Big Uglies ‘Saved’ After Dispute With Beaver Stadium
The Big Uglies have been known for pumping up fans at Penn State home football games for more than 25 years, but that nearly came to an end due to complaints about their presence in the walkways of the stadium over the past year.
David, Paul, and John Duda — the three brothers behind the masks — announced that they were asked to return to their seats and change the ways they interacted with other fans due to these complaints on Monday, but said that they would be allowed to occupy the walkways as usual in the future.
Bucky Quici — a supervisor for the ushers in Beaver Stadium’s public sections — came to an agreement with the Big Uglies to allow them to roam around Beaver Stadium’s walkways as usual, according to the group’s Facebook page.
According to their original Facebook post, Beaver Stadium personnel instructed the Big Uglies to first stay in the tunnel that feeds into Beaver Stadium’s concourse, then instructed them to leave the tunnel altogether and return to their seats. Fans allegedly complained about the group blocking fans’ views of the game “for a year or so now.”
If you aren’t familiar with the Big Uglies, you probably know them as those fans with the ugly masks that get shown on the scoreboard at every home game. The trio, however, has become an iconic part of the gameday experience in Happy Valley.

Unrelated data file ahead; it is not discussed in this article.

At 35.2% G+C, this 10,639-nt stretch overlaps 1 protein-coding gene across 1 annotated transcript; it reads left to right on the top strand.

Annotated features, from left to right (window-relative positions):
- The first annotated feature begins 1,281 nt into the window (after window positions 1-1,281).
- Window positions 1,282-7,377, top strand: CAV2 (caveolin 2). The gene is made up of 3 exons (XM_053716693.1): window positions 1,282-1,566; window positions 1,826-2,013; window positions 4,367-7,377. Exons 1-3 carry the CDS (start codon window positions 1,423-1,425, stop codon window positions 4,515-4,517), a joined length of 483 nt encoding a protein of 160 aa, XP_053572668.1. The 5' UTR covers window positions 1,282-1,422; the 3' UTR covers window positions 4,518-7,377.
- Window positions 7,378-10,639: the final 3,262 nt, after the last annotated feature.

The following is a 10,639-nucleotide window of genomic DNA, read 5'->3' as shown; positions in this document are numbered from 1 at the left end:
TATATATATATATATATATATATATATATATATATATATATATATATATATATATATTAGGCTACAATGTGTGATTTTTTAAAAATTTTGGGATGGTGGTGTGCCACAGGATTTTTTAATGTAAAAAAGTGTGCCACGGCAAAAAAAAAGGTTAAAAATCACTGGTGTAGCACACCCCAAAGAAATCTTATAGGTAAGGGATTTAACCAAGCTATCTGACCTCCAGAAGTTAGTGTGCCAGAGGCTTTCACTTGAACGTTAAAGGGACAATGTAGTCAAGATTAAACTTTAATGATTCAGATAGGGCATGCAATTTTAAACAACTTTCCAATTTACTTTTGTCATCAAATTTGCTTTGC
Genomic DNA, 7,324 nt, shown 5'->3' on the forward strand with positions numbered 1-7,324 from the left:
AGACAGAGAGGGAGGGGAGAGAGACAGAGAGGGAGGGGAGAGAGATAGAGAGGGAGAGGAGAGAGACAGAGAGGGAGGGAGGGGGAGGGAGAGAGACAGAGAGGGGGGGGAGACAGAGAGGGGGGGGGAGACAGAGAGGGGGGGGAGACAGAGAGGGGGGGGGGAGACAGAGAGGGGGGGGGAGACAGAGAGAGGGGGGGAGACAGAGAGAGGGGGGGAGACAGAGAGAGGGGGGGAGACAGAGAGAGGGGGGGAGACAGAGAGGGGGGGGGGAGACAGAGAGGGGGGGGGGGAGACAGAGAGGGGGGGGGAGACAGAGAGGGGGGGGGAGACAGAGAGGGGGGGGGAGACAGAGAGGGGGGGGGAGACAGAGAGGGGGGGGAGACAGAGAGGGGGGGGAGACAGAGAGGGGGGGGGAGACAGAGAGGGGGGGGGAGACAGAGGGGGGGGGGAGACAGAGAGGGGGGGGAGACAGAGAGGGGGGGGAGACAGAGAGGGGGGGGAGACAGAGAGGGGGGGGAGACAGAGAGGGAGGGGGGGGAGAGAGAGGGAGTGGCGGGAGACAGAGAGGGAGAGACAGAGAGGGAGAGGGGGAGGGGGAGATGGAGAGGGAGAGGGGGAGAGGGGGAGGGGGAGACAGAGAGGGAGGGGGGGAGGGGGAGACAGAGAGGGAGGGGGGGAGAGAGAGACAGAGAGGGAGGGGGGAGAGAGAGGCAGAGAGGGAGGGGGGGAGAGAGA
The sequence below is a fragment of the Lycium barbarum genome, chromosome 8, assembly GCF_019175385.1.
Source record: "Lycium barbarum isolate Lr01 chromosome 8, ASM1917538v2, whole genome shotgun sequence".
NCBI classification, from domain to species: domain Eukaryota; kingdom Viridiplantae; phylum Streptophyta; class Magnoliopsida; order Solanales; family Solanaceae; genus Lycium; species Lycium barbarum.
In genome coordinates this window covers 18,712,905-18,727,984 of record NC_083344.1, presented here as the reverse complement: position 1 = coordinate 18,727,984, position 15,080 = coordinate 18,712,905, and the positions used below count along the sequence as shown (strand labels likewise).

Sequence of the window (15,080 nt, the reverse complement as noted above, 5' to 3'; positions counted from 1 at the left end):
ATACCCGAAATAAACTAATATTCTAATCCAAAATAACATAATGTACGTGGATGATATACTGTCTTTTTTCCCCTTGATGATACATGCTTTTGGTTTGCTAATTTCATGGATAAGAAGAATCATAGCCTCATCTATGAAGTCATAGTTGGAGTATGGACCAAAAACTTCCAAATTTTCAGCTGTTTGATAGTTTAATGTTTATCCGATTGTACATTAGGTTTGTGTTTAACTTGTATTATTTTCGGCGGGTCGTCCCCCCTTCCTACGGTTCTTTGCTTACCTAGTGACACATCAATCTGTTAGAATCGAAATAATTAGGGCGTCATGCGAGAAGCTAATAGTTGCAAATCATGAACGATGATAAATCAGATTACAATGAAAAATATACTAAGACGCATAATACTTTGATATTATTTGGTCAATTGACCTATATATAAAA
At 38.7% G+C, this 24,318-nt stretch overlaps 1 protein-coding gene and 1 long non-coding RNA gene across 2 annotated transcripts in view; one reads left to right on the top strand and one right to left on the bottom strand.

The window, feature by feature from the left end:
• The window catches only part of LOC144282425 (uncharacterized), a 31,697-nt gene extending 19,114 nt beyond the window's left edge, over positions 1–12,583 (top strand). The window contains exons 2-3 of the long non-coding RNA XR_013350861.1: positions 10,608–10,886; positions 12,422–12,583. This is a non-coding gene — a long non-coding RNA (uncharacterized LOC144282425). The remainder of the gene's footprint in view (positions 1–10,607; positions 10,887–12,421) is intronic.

The men behind the masks are three brothers — David, Paul, and John Duda. All three graduated from Penn State, grew up a block away from campus, and have cemented themselves in Penn State football folklore since they began attending games together in their masks in 1992.
The story of the Big Uglies began when their mother went to a garage sale and spent 30 cents on three masks that only existed because of a Hertz car rental promotion. She gave her sons the masks, and David, Paul, and John began wearing them to every Penn State home football game.
The Dudas, who have jobs ranging from teaching to neurology, stayed largely anonymous until ESPN featured their story in November 2015. They’ve become beloved by Penn State fans for their enthusiasm, passion, and sportsmanship with fans of opposing teams.
Despite a brief conflict, the story seems to have a happy ending, at least for now: The Big Uglies will be back in business next week for Penn State’s White Out clash with Ohio State.
Your ad blocker is on.
Please choose an option below.
Purchase a Subscription!
About the Author
“I knew my mom did it and I knew I was going to finish, but having her there pushing me, talking to me, and keeping me occupied definitely took my mind off the pain.”
The potential upside for George Campbell and what he can bring to Penn State’s offense is huge.
Send this to a friend